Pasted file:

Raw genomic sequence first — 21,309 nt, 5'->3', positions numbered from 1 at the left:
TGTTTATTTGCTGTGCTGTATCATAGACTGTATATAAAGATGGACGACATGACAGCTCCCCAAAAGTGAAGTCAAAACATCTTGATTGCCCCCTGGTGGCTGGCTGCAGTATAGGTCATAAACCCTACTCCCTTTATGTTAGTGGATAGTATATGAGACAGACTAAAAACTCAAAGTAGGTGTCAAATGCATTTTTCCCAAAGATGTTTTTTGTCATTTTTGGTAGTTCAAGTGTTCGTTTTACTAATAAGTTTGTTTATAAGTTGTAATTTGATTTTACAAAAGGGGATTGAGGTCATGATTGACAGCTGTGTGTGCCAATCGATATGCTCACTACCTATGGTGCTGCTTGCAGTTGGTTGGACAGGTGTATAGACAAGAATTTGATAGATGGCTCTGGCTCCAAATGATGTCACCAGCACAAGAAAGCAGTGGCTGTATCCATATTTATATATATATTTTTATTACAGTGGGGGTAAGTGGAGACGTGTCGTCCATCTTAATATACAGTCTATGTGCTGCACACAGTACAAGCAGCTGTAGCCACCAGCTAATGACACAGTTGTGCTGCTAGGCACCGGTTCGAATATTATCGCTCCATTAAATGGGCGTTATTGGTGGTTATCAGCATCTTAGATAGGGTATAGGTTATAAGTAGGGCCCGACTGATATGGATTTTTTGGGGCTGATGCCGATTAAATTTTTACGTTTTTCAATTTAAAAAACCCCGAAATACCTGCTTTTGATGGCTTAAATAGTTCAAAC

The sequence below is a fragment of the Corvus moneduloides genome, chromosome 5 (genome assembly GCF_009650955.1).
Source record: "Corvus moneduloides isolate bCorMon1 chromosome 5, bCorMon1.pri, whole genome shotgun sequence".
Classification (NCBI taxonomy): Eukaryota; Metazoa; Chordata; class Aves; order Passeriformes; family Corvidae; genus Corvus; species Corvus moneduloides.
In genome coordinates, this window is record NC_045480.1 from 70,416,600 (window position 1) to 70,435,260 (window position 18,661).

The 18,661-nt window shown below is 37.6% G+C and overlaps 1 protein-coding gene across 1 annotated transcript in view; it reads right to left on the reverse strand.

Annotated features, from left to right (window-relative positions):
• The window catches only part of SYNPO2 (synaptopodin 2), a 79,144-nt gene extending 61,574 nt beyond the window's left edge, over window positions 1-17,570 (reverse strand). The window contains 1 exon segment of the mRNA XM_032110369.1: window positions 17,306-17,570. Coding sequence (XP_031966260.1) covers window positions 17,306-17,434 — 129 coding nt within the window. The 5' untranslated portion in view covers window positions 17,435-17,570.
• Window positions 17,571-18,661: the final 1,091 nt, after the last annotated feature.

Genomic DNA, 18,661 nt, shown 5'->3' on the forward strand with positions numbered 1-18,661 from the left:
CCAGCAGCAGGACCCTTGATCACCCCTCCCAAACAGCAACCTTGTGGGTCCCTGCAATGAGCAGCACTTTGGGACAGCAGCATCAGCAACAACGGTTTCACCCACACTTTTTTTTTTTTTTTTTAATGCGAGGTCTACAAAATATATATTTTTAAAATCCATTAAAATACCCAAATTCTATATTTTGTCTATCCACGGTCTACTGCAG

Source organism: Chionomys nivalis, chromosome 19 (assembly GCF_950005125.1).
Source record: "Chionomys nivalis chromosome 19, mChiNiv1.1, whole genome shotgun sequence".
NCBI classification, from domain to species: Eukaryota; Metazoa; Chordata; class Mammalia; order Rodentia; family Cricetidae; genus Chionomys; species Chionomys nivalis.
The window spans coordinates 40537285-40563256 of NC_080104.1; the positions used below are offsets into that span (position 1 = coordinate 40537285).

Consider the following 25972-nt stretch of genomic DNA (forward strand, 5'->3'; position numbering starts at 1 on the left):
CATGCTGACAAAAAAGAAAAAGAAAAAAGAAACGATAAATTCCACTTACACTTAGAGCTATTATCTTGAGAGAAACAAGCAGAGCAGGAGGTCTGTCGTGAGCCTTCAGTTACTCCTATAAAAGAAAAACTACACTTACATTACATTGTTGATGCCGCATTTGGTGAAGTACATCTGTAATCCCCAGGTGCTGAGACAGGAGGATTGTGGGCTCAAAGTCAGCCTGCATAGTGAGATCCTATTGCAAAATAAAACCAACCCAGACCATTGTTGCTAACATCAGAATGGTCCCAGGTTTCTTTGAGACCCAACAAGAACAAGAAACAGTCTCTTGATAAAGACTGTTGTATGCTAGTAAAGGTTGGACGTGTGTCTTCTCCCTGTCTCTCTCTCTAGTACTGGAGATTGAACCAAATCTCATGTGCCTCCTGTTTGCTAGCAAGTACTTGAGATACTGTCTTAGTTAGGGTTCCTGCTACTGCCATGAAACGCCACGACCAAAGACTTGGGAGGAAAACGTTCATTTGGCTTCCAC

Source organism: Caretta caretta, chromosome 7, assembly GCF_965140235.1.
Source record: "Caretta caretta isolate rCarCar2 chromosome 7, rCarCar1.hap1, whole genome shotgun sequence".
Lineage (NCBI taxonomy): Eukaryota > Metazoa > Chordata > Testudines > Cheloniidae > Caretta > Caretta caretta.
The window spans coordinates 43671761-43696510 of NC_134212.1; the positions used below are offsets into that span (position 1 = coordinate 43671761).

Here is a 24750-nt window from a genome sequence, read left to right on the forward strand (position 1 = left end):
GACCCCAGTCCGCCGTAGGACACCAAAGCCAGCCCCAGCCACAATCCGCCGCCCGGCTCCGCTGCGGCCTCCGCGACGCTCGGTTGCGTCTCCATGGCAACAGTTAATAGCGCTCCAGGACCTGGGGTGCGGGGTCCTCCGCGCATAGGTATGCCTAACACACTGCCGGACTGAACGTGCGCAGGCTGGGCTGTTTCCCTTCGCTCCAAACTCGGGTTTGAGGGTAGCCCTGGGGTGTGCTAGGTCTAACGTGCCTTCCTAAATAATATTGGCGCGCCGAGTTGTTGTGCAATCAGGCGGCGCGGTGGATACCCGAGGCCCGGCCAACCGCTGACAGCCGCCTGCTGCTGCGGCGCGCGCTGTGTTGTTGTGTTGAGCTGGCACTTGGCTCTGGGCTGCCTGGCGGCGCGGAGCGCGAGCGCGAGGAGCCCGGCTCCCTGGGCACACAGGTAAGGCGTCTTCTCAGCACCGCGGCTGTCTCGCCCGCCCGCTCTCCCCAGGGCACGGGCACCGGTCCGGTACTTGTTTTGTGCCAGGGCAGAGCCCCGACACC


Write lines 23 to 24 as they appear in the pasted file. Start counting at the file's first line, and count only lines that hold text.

Here is a 24750-nt window from a genome sequence, read left to right on the forward strand (position 1 = left end):
GACCCCAGTCCGCCGTAGGACACCAAAGCCAGCCCCAGCCACAATCCGCCGCCCGGCTCCGCTGCGGCCTCCGCGACGCTCGGTTGCGTCTCCATGGCAACAGTTAATAGCGCTCCAGGACCTGGGGTGCGGGGTCCTCCGCGCATAGGTATGCCTAACACACTGCCGGACTGAACGTGCGCAGGCTGGGCTGTTTCCCTTCGCTCCAAACTCGGGTTTGAGGGTAGCCCTGGGGTGTGCTAGGTCTAACGTGCCTTCCTAAATAATATTGGCGCGCCGAGTTGTTGTGCAATCAGGCGGCGCGGTGGATACCCGAGGCCCGGCCAACCGCTGACAGCCGCCTGCTGCTGCGGCGCGCGCTGTGTTGTTGTGTTGAGCTGGCACTTGGCTCTGGGCTGCCTGGCGGCGCGGAGCGCGAGCGCGAGGAGCCCGGCTCCCTGGGCACACAGGTAAGGCGTCTTCTCAGCACCGCGGCTGTCTCGCCCGCCCGCTCTCCCCAGGGCACGGGCACCGGTCCGGTACTTGTTTTGTGCCAGGGCAGAGCCCCGACACC